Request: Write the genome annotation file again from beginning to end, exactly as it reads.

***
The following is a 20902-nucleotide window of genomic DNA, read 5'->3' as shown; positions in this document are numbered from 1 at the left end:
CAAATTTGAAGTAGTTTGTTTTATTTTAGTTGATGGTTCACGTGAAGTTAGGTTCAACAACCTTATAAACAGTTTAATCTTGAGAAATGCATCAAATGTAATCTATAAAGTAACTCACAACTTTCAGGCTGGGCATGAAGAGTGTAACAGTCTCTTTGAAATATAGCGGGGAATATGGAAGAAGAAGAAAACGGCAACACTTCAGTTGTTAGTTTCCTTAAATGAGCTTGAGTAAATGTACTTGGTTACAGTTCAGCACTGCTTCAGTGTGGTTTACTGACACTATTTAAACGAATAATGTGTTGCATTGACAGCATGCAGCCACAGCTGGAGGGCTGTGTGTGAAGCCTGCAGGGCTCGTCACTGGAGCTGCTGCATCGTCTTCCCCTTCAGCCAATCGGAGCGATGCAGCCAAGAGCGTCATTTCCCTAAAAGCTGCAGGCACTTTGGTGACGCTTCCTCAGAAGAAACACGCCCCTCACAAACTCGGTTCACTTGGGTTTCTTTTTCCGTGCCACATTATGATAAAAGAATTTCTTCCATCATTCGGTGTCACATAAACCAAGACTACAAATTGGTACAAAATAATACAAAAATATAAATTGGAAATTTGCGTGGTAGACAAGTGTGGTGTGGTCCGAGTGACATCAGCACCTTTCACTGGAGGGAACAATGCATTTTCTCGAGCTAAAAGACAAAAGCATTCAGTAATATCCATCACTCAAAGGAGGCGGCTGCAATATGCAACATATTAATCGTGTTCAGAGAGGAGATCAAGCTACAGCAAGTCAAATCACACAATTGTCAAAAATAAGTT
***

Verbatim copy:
The following is a 20902-nucleotide window of genomic DNA, read 5'->3' as shown; positions in this document are numbered from 1 at the left end:
CAAATTTGAAGTAGTTTGTTTTATTTTAGTTGATGGTTCACGTGAAGTTAGGTTCAACAACCTTATAAACAGTTTAATCTTGAGAAATGCATCAAATGTAATCTATAAAGTAACTCACAACTTTCAGGCTGGGCATGAAGAGTGTAACAGTCTCTTTGAAATATAGCGGGGAATATGGAAGAAGAAGAAAACGGCAACACTTCAGTTGTTAGTTTCCTTAAATGAGCTTGAGTAAATGTACTTGGTTACAGTTCAGCACTGCTTCAGTGTGGTTTACTGACACTATTTAAACGAATAATGTGTTGCATTGACAGCATGCAGCCACAGCTGGAGGGCTGTGTGTGAAGCCTGCAGGGCTCGTCACTGGAGCTGCTGCATCGTCTTCCCCTTCAGCCAATCGGAGCGATGCAGCCAAGAGCGTCATTTCCCTAAAAGCTGCAGGCACTTTGGTGACGCTTCCTCAGAAGAAACACGCCCCTCACAAACTCGGTTCACTTGGGTTTCTTTTTCCGTGCCACATTATGATAAAAGAATTTCTTCCATCATTCGGTGTCACATAAACCAAGACTACAAATTGGTACAAAATAATACAAAAATATAAATTGGAAATTTGCGTGGTAGACAAGTGTGGTGTGGTCCGAGTGACATCAGCACCTTTCACTGGAGGGAACAATGCATTTTCTCGAGCTAAAAGACAAAAGCATTCAGTAATATCCATCACTCAAAGGAGGCGGCTGCAATATGCAACATATTAATCGTGTTCAGAGAGGAGATCAAGCTACAGCAAGTCAAATCACACAATTGTCAAAAATAAGTT